(Sorry no pics this post... I am on the wrong computer to do so.)
I rode with Paul today. He is always on the road for work, and my inlaws are here visiting from PA, so I stowed away in his car with coffee and knitting for some talky time with my man. We drove from home to Kent, WA (about a 2 hr. drive) all around there, then home again-in a snow storm. blech.
To the point...
One topic we seemed to talk about a lot today was a fear of failure.
(Sparked by this blog post by Igor ~ )
We tend to not be very swayed by the potential to fail and have failed, more than succeeded, with many things. We are not afraid to make fearless decisions. It makes most of our family and some of our friends crazy, but I love this about us.
I realize that not everyone is like this.
What is it that causes people to be afraid to fail? To feel the need to keep structure and control tight and expectations of outcomes clearly defined?
Is it how we raise our children? Our culture? ("failure is not an option")
How the school system works?
We feed them so much structure, to veer away from that structured path brings inevitable failure, right?
Well, I know that is not true, our path is most definitely not one of "traditional" structure.
We homeschool our girls and now that they are getting older, I see how our no-fear-of-failure approach has affected them and I gotta say, I am very proud of the kind and adventurous people they are turning into.
We call it passion-based-learning and have our own form of structure. Of course we follow the basic math curriculum, and read everything in sight, but other than that, they are free to explore and research what they choose.
Failure is an enormous part of learning what works. It's how we find our passions, and our weaknesses. Our children need to be allowed to fail. To get wrong answers, to create things that do not 'work'. These failures help them figure out how to make things work and how to problem solve.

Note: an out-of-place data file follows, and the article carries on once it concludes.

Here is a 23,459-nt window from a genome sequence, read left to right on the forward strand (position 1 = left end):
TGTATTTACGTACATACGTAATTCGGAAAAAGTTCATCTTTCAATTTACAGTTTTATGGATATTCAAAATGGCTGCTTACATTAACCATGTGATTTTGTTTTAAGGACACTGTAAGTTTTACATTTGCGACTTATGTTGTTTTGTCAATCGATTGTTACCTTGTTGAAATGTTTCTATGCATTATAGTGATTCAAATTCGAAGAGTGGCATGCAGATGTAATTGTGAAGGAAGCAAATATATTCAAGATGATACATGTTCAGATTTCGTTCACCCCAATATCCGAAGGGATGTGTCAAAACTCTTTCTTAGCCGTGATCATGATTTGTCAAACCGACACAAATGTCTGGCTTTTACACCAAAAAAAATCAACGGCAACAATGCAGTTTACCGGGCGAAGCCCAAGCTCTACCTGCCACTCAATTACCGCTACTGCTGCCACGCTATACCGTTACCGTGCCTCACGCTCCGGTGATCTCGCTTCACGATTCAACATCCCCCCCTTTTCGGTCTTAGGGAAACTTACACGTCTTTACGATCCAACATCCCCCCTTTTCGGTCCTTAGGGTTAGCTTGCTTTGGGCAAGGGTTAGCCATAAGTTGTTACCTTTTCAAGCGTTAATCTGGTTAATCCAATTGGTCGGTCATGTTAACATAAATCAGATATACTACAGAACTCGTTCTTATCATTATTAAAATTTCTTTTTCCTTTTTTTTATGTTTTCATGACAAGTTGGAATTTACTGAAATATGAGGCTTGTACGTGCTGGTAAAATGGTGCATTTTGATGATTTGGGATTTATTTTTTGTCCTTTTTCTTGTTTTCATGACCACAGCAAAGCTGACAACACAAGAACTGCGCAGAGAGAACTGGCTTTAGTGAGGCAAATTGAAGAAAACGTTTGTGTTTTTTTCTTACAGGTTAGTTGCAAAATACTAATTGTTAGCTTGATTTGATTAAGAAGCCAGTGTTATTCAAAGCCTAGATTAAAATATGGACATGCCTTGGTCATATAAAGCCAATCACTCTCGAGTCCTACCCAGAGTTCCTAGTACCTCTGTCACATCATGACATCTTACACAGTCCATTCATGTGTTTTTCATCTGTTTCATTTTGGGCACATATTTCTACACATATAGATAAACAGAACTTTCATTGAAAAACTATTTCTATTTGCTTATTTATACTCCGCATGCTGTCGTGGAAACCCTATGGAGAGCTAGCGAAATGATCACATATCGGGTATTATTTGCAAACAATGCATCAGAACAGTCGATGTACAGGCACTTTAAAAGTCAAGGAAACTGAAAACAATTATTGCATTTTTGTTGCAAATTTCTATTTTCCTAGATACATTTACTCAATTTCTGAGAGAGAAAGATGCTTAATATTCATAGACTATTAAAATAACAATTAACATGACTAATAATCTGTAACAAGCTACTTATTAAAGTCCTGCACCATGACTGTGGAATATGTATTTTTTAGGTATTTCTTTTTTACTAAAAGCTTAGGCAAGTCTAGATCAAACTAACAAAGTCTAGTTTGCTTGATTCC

I remember when Eve learned to sew. She got her very own sewing machine for Christmas when she was 9? and away she went. Of course I cringed at the mess, and the risk of her sewing herself (which she never did), and the oddities that she created. But yesterday she sat at that machine and pieced together a shoulder bag that you would never find a 'pattern' for.
A bit over two years ago we were presented with an opportunity to move across the country. Those of you who follow my blog are probably sick of hearing about it, but it was a huge and very hard decision for us. A decision we did not take lightly. What if we moved 3,000 miles from everything we knew and loved and FAILED? gasp!
We made a list of the worst that would happen... and decided to go for it. If the job did not pan out, we could always move back east. We would be out money and a lot of time and emotional turmoil, but so what? To us that was better than always wondering what if.... so here we are, and I still feel it has been the best big decision we have made so far.
food for thought.
How do you approach fear of failure?
Is there something you would love to try but are afraid you may fail? Big or small.
What is the worst that would happen if you DO fail? Is that 'worst thing' really all that bad?
Now I will apply this to creativity, specifically to knitting.
I have met many knitters who are afraid of making a mistake and having to frog (rip out) hours of progress. This is all part of the process though, learning what works and what does not.
A great metaphor for life.
Sometimes our decisions need to be frogged, but can always be re-knit.